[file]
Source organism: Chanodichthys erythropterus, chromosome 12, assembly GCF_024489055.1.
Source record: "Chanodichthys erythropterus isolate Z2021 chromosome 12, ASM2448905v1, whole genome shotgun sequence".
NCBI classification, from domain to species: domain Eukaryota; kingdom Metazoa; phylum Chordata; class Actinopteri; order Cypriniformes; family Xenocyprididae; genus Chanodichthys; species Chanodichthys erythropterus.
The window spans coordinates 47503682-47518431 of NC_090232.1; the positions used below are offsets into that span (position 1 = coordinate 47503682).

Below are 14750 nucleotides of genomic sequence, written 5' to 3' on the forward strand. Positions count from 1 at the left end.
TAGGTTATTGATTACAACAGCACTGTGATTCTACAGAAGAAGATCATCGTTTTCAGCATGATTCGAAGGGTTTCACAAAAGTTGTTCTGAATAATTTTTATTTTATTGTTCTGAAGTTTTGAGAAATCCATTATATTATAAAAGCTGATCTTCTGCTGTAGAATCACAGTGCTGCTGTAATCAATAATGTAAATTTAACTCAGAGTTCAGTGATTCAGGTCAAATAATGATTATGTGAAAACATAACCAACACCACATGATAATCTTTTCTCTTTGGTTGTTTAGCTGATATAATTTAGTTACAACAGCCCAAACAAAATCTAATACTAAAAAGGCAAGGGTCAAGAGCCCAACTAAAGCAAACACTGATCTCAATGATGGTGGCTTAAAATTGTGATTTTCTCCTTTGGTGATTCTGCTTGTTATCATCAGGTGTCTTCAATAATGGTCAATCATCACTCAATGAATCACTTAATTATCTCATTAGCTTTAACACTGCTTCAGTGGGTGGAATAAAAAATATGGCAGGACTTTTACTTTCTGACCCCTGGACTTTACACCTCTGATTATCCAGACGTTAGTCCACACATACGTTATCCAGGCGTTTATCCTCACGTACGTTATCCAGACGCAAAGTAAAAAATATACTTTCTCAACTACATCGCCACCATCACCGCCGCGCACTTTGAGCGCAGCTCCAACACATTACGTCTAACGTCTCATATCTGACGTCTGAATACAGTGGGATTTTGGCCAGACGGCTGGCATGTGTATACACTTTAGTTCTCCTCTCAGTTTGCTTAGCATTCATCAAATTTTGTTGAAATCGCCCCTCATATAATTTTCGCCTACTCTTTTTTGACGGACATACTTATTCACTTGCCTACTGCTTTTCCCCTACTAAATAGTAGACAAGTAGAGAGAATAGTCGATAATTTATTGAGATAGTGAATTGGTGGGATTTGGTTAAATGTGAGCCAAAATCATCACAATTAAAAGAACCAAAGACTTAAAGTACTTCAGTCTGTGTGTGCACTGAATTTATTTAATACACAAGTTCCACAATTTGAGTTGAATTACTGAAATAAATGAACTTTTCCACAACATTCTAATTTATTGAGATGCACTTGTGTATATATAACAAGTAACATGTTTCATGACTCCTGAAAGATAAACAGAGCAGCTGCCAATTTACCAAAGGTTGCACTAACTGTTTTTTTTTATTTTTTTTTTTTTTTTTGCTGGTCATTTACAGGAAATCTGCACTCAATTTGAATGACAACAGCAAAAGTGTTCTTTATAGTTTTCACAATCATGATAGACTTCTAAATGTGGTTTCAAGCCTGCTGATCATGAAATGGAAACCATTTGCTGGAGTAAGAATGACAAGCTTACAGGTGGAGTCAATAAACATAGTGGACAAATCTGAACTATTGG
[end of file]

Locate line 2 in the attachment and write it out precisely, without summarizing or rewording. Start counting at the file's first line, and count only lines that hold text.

Source record: "Chanodichthys erythropterus isolate Z2021 chromosome 12, ASM2448905v1, whole genome shotgun sequence".